High Number Of Guam Primary Votes Invalid

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11% of ballots not completed properly

By Jerick Sablan

HAGÅTÑA, Guam (Pacific Daily News, Sept. 3, 2012) – There were 21,375 votes cast in the Primary Election Saturday, but about 11 percent, or 2,369, of them were invalid due to crossover voting.

Democratic member on the Guam Election Commission board member Chris Carillo said the number is large, but it wouldn't have made a significant change in election results.

Carillo thinks some of the crossover votes occurred because some people voted for Democrats in one race and didn't realize their mayoral candidate was from the other party. Carillo said GEC will need to figure out how to decrease the number of crossover votes.

The GEC is expected to meet at 2 p.m. today to discuss the spoiled ballots and possibly certify election results.

According to unofficial results, 11,594 ballots were cast for the Democratic party, while about 7,279 for Republicans. The results showed that more Democrats came out to vote than Republican supporters.

Carlo Branch, chairman of the Democratic party, said the turnout of Democratic party supporters isn't surprising and he's confident the party will get the same level of support in the General Election in November.

If that's true, then several Democratic incumbents in the Legislature may have their work cut out for them.

Sens. Adolpho Palacios and Judith Guthertz came in numbers 11 and 12 respectfully in the senatorial race. Newcomer Michael San Nicolas edged out the two sitting senators -- garnering eighth-place in terms of votes. That may not be enough to get the young Democrat into the Legislature, however.

Kaleo Moylan, former lieutenant governor and senator, said typically the top seven candidates in both parties in the Primary Election have a greater chance of gaining a seat come General Election. These candidates are well recognized by voters and therefore get a number of votes, he said. Those under this threshold will need to push hard the next few months to get recognized by voters.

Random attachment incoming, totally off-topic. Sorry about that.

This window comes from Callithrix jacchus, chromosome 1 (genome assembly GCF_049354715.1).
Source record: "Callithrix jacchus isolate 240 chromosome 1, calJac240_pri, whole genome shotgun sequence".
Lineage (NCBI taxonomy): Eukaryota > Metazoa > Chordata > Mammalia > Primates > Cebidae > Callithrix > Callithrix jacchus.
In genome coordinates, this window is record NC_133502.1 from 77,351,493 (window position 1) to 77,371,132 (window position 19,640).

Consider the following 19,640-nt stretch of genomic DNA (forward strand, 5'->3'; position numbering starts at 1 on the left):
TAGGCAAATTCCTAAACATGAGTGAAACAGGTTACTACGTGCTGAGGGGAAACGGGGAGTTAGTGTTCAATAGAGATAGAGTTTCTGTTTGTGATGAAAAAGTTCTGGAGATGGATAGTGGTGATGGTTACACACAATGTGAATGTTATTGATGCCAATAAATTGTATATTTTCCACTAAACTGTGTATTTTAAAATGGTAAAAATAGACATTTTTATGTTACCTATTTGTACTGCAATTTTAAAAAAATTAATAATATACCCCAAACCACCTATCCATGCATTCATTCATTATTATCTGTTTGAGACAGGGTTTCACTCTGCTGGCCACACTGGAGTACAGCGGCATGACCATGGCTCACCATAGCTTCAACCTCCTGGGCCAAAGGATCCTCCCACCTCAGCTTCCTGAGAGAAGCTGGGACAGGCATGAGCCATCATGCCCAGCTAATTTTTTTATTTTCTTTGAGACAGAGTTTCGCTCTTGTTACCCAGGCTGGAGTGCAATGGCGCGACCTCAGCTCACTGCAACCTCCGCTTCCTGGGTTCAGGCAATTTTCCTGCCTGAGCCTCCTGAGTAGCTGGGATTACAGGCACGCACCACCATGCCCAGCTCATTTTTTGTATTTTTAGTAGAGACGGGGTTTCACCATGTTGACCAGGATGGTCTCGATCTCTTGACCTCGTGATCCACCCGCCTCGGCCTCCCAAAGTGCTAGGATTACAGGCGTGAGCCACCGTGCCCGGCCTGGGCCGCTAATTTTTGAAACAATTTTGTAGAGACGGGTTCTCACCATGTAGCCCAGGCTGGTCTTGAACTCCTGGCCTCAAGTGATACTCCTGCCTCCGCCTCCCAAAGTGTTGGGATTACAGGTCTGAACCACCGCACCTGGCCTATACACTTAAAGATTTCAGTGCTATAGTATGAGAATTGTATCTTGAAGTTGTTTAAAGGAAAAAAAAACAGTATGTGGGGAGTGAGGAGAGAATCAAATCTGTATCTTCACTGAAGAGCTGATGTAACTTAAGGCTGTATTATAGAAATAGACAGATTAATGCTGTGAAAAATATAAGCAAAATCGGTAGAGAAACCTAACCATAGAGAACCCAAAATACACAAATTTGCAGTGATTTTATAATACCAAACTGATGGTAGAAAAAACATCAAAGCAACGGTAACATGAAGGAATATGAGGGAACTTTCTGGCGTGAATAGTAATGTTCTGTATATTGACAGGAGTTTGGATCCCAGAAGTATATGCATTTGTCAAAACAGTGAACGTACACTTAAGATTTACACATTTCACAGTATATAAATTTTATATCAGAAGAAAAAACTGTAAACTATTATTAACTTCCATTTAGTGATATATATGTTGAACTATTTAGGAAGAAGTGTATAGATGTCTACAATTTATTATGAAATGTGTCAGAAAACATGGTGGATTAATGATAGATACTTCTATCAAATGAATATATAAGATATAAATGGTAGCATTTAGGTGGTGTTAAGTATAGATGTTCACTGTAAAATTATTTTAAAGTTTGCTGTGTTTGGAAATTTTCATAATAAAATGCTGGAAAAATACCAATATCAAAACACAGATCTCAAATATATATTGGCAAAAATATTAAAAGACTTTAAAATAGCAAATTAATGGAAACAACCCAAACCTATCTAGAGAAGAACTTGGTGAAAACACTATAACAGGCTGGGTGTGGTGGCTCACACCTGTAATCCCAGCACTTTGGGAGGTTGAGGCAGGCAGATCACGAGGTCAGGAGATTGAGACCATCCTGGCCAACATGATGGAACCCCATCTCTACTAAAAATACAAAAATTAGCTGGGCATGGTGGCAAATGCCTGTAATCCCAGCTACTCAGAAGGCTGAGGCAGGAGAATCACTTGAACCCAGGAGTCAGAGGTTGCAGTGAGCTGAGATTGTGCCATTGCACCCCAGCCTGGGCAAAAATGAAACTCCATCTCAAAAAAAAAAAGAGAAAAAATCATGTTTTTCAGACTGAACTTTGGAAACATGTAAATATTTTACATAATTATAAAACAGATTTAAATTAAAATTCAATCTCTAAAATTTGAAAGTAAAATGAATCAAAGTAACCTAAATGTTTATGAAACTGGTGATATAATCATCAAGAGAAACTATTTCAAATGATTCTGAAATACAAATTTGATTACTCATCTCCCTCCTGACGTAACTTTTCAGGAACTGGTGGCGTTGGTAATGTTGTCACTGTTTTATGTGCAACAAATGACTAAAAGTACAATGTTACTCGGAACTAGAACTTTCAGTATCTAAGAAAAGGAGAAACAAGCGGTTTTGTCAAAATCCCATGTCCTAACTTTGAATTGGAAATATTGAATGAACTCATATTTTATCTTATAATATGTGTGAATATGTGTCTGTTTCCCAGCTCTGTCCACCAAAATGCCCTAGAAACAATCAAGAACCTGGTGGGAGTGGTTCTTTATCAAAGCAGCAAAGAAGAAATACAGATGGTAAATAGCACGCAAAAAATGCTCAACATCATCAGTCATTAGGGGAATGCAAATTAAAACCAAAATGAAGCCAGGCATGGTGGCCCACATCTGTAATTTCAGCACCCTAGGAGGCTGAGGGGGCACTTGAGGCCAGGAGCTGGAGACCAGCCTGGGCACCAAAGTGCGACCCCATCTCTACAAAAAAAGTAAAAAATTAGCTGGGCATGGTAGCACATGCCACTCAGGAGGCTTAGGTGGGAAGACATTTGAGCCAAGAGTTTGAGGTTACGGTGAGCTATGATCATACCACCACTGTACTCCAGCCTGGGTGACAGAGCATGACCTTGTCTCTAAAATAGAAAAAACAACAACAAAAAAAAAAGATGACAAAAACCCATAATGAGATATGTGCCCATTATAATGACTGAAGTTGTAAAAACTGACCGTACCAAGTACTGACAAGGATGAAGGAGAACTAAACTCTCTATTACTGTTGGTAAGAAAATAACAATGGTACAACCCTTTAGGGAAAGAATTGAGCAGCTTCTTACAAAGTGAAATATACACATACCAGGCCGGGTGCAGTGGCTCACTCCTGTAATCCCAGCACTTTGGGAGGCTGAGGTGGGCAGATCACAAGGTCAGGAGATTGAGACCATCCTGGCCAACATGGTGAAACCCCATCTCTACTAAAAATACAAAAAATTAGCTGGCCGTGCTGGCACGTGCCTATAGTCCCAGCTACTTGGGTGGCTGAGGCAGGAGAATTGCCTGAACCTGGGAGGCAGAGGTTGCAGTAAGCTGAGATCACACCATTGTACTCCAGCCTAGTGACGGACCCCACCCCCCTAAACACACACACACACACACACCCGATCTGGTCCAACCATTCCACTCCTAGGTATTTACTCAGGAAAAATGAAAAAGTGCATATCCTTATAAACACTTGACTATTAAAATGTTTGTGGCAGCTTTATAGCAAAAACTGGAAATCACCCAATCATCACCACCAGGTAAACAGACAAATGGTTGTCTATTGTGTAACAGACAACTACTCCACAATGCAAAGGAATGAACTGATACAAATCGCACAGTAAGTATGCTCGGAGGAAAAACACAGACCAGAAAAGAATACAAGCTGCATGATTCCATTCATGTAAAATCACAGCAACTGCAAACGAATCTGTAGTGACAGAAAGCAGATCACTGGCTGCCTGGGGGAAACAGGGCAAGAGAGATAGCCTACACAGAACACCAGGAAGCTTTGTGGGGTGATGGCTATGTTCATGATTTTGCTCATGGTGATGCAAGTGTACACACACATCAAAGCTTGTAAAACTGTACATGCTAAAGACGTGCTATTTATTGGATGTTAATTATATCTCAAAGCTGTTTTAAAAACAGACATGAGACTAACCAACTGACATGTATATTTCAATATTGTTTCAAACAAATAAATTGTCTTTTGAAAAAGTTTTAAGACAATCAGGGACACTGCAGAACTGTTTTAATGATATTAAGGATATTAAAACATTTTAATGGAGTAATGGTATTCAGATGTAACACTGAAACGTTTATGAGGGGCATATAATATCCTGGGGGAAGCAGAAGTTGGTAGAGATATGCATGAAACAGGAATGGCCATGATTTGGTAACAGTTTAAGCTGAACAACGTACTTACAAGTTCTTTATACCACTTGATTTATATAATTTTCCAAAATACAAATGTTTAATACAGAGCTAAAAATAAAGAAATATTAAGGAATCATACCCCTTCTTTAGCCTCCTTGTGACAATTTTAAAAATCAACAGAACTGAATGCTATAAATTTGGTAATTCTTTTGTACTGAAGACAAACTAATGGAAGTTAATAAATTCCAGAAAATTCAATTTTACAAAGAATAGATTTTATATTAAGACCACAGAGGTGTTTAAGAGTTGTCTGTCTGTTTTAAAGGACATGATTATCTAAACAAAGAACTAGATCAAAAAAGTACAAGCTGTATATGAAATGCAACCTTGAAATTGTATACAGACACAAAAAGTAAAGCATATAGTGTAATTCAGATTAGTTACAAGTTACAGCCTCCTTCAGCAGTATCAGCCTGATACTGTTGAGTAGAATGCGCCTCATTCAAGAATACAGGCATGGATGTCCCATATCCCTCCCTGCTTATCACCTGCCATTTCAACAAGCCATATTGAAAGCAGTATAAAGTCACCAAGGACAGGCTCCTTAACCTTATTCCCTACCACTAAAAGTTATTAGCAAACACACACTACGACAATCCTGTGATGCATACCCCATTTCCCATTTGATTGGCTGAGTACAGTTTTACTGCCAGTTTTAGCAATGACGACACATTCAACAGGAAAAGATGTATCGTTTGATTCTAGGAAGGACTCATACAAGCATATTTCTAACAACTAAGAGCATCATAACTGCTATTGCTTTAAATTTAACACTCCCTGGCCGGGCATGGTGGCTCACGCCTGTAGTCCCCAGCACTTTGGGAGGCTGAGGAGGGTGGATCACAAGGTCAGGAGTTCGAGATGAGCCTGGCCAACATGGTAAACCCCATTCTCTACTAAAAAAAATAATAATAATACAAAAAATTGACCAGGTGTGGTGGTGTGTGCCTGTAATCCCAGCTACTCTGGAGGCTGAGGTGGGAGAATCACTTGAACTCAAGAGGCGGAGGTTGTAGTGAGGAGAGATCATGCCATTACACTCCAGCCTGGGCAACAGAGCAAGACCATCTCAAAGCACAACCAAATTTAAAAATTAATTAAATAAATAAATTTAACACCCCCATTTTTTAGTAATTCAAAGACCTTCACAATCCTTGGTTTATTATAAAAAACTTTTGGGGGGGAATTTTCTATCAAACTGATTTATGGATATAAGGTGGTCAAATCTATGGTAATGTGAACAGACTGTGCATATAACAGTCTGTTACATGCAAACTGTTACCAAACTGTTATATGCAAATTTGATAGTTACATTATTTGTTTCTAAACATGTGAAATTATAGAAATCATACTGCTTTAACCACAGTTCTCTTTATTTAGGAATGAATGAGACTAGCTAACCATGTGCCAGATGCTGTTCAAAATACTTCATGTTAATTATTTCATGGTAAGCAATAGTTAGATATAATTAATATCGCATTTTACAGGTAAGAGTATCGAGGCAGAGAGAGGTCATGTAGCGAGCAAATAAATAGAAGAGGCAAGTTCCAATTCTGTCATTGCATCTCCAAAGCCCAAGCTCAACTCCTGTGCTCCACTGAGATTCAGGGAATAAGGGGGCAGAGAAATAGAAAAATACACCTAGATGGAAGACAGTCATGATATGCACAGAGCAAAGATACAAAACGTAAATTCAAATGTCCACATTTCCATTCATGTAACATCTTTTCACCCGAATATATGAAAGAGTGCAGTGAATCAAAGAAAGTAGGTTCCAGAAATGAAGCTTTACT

This rule isn't foolproof and independent voters tend to sway numbers in the General Election, Moylan said.

"You can have small numbers in the Primary Election then see huge numbers in the general," Moylan said.

Palacios said he's not too worried. He said he generally doesn't make the top 10 in the Primary Election, but fairs well in the General Election -- coming in at around number 12. He's hoping this year will be the same.

Palacios said the Primary Election numbers motivate him to campaign harder and he looks forward to the support of Guam's voters.

High numbers

The highest vote for senator on the Democratic side was Sen. Dennis Rodriguez Jr., who gained 7,721 votes. On the Republican side the highest earner was Tommy Morrison with 5,175 votes. The difference between the highest earners was about 2,500 votes. The difference was about the same in the Guam delegate race between the top democratic candidate and the lone republican candidate.

Although the Republican candidates did not gain as many votes as Democrats, they said they are optimistic about their chances to take back the Legislature in November.

Morrison and incumbent Sen. Chris Duenas placed at the top of the Republican race. They said they're looking forward to getting back out to the field to take their campaigns through to November.

Duenas said he believed the Primary Election had left Republicans well positioned for the General Election and that both incumbents and challengers have worked well together so far.

"There's been really tight synergy between the incumbents and newcomers," he said.

The senator said he believes that GOP candidates will be successful if they continue to broadcast their message of "focusing on the economy, jobs and leading by example."

Morrison, one of the party's challengers, said he felt "very confident" about what polling results had shown.

"There's a lot of work to be done," Morrison said.

Resident Robert Michael said he was "shocked" that there weren't more people out at the polls, but said he still thinks Republicans have a good shot at taking back the Legislature this fall.

Michael said he is a registered Republican, but party affiliation isn't the only factor he considers when heading to the polls.

"I do look at issues and I certainly look at the individuals," he said.

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